Rishi Sunak won many plaudits for moving so swiftly to pump billions of pounds into the economy to save Britain from going bust after the lockdown.
The rookie Chancellor also showed sensitivity by listening to his critics, adapting his rescue package to provide fully government-guaranteed Bounce Back loans for SMEs, whose futures are the lifeblood of the economy, as well as a new scheme for the self-employed.
Broadly speaking, his emergency plan was compassionate, drawing support across the political divide, from the TUC to the freest of free marketeers.
Decision time: Rishi Sunak won many plaudits for moving so swiftly to pump billions of pounds into the economy to save Britain from going bust after the lockdown
Now comes another difficult choice for the Chancellor and the Treasury. Should the Government bail out some of Britain’s biggest employers which are struggling, and don’t have access to any of the Government’s rescue schemes?
Known as Project Birch, the Treasury is in talks with Jaguar Land Rover, Tata Steel and others, including airlines, about putting together some sort of rescue package to save them from going belly up.
The Tata-owned Jaguar car maker has been forced to turn to No 11 because it does not have the required investment grade credit rating to be eligible for the Bank of England’s loan schemes for larger companies.
That tells you something about the unhappy state of JLR. Yet it is of great importance to the UK, employing 38,000 directly and thousands more through the supply chain. So too does Tata Steel, Britain’s biggest steel maker, which employs thousands in Wales.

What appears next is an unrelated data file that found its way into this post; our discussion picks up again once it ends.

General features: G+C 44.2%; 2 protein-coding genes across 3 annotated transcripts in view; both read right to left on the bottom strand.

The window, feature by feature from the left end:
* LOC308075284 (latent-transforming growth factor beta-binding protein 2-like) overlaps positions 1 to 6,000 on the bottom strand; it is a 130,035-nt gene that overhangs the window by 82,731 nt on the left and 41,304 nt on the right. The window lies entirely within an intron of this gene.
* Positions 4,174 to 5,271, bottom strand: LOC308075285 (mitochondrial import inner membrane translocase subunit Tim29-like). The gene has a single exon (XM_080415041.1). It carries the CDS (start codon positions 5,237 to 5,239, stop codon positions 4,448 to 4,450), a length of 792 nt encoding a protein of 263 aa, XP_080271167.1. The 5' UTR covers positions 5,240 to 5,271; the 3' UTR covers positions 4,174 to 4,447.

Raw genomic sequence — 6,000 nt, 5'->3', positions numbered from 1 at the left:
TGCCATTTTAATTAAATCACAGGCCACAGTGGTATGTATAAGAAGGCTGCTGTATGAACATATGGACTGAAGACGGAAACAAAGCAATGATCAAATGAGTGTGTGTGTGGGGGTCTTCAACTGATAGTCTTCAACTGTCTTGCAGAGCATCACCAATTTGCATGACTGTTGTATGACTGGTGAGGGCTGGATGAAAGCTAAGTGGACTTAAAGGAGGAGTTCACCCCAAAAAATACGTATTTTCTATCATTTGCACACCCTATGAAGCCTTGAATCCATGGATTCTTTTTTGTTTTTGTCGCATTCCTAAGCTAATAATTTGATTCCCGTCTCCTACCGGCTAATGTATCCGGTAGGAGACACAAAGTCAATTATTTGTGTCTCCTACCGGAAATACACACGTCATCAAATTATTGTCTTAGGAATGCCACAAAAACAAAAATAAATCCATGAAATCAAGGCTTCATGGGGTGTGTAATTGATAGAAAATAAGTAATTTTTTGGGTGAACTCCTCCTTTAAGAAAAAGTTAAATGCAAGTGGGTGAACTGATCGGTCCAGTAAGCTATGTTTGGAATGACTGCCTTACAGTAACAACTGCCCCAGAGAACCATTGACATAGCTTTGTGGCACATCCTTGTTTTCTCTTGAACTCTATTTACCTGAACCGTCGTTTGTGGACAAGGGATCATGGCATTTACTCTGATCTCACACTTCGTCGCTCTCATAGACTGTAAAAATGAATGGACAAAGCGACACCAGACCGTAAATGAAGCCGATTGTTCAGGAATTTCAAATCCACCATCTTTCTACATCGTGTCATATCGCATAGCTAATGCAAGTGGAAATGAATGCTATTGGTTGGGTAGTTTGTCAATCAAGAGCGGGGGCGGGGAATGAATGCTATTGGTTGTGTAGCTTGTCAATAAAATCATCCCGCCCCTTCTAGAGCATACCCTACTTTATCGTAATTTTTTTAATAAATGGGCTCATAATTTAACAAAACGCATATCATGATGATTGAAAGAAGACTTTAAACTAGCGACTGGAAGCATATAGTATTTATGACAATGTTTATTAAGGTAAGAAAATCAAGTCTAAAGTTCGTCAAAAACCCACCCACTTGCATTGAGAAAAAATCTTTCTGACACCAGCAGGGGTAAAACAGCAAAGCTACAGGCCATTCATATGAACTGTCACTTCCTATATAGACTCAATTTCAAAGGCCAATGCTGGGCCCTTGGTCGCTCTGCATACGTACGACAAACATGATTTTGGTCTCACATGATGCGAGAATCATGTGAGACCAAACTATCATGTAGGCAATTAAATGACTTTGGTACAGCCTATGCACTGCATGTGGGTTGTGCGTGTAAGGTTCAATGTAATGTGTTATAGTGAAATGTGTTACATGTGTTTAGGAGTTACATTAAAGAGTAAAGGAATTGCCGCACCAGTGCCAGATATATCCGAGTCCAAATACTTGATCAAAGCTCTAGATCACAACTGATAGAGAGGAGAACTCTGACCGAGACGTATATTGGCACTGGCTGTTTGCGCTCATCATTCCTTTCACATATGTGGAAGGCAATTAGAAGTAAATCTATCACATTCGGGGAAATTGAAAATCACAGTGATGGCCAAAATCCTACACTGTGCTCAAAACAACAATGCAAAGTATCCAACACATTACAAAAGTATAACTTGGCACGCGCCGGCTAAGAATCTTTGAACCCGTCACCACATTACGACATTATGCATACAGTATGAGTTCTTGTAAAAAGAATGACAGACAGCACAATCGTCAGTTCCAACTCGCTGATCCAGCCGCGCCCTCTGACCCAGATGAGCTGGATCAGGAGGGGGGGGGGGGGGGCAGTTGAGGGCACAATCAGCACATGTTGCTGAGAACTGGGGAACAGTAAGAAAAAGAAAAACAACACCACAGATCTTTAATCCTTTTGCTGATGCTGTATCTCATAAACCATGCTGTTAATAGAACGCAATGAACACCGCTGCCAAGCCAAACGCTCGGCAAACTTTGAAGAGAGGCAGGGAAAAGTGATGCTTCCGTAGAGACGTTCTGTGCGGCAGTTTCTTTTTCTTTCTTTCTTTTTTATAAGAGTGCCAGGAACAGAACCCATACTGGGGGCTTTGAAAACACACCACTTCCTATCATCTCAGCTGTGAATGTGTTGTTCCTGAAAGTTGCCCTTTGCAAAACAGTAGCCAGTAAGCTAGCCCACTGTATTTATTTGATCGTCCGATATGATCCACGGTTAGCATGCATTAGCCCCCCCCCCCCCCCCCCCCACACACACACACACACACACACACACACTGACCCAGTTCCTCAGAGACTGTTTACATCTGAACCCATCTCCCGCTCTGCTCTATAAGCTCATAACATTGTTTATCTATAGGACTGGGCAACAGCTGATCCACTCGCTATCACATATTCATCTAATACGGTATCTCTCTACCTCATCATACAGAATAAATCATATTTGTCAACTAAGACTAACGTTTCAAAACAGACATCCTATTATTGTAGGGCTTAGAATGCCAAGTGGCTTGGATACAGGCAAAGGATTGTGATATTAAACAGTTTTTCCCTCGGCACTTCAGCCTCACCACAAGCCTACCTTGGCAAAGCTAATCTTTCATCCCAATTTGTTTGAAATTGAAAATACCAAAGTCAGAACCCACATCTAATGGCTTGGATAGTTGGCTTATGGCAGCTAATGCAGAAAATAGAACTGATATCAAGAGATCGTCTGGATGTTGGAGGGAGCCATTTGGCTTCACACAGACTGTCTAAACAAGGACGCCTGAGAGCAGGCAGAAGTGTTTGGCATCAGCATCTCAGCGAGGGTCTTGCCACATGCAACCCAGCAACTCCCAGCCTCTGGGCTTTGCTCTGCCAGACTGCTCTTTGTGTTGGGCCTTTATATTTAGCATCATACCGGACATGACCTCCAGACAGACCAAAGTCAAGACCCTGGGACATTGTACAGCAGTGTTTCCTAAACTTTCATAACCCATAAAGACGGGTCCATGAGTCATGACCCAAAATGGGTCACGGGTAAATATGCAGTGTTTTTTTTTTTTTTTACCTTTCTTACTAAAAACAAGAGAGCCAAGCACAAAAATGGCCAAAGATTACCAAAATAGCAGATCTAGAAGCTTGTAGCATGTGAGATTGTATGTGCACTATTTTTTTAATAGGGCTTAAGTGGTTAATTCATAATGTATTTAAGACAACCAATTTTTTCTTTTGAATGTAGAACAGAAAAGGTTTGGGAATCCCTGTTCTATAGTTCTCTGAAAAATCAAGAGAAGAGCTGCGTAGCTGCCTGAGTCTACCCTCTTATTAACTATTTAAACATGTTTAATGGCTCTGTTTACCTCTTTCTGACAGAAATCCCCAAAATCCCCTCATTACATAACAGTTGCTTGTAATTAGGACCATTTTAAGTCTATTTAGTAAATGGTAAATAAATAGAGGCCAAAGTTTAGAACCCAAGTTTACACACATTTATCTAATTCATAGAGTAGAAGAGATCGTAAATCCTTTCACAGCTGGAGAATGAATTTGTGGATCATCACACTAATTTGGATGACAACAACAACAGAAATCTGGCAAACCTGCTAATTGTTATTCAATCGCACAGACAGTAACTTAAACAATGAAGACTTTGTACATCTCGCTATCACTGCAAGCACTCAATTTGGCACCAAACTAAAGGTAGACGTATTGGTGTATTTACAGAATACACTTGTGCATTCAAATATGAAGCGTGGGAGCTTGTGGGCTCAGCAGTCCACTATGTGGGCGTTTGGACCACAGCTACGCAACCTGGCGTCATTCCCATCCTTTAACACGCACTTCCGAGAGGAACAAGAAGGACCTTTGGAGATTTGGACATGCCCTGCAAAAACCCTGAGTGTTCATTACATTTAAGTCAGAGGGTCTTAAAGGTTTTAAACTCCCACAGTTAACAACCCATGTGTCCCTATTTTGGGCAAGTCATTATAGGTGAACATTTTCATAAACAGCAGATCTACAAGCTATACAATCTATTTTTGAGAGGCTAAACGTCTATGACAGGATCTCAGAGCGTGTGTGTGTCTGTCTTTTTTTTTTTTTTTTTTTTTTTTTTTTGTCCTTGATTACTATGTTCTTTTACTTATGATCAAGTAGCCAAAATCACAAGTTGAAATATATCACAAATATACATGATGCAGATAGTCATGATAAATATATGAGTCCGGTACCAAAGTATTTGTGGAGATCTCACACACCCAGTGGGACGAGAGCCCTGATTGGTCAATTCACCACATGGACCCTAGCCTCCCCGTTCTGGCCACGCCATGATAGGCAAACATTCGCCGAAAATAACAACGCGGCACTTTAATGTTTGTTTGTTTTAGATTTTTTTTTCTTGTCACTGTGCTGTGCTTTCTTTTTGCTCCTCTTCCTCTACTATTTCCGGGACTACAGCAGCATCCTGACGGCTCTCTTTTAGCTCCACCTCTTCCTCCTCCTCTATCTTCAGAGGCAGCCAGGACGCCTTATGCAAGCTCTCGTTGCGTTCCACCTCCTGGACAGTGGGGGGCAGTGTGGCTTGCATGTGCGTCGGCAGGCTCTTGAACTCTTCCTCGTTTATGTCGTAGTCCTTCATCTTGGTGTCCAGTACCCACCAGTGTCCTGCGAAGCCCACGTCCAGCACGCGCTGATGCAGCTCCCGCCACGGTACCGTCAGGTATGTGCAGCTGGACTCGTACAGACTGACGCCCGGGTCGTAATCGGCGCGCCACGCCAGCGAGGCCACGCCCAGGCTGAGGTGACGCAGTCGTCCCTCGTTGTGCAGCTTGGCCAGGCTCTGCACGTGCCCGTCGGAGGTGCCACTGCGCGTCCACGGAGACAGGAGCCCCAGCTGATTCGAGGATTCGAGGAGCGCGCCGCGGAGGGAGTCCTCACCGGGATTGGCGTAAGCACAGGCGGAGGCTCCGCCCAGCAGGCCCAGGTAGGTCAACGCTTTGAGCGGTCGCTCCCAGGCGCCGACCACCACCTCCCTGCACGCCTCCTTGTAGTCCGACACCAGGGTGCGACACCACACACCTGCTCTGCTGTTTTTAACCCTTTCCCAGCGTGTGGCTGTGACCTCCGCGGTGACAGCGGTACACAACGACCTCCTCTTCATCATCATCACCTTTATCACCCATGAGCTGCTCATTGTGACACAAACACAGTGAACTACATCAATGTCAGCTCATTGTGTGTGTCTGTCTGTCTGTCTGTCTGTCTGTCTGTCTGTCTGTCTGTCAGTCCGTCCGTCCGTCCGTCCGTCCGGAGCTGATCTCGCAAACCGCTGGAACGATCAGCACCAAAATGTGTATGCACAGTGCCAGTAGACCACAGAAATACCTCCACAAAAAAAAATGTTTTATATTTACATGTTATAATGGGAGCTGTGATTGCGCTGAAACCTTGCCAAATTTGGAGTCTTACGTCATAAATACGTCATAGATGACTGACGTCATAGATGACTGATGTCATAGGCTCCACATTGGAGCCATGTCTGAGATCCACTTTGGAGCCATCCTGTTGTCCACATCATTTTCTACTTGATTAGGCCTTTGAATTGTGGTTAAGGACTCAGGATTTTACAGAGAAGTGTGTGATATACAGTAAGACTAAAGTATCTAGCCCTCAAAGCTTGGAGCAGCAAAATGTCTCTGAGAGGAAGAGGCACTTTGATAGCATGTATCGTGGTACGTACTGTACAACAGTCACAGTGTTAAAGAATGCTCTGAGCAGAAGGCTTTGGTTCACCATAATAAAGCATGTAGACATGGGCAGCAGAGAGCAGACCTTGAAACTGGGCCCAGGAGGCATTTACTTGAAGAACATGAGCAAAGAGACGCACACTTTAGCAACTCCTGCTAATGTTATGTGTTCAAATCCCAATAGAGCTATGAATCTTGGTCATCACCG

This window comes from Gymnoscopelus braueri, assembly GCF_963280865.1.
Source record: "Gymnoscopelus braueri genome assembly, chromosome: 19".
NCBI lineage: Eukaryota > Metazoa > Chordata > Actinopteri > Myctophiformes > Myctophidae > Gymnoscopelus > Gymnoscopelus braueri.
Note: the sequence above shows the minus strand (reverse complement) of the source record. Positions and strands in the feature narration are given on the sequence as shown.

To date, the Treasury has indicated it may be willing to provide support as a ‘last resort’ if a firm’s failure would ‘disproportionately harm the UK’.
Clearly heavy cut-backs or closure of both these companies would cause disproportionate harm, so some sort of rescue looks on the cards.
But the question is how should the Treasury best devise these rescue packages? Should it be through loans or equity stakes?
Only last week Andrew Bailey, Governor of the Bank of England, said he has had talks with Sunak about the concept of the Government taking shareholdings.
At first glance, taking equity stakes in these companies, as the French and German governments already do in their car makers, is the preferable option. It allows the taxpayer to gain any upside from the Government investment.
However, before taking on equity, the Treasury has to judge whether the companies have viable futures in normal times.
Car sales are on a downward trend around the world while the types of vehicles sought by the public are often smaller and more fuel efficient than the gas-guzzlers of old.
Steel-making will be hit by the world slump in demand, and air travel is going to be restricted for years.
There’s another question the Treasury must ask of Tata Group, owner of JLR and Tata Steel. Should the Indian company not be investing more of its own money into the UK businesses until the economy recovers?
Deciding on equity or debt is going to be tricky. It’s clear the Treasury is worried about how much further it should go with its spending bazooka.
Forecasts suggest borrowing this year will be £300billion, pushing overall debt-to-GDP from around 80 per cent to nearer 120 per cent.
For the overall health of the economy, and particularly the regions where these industries are based, the Chancellor probably has no choice but to help them out.
But Sunak will need commercial astuteness as well as compassion to make this call.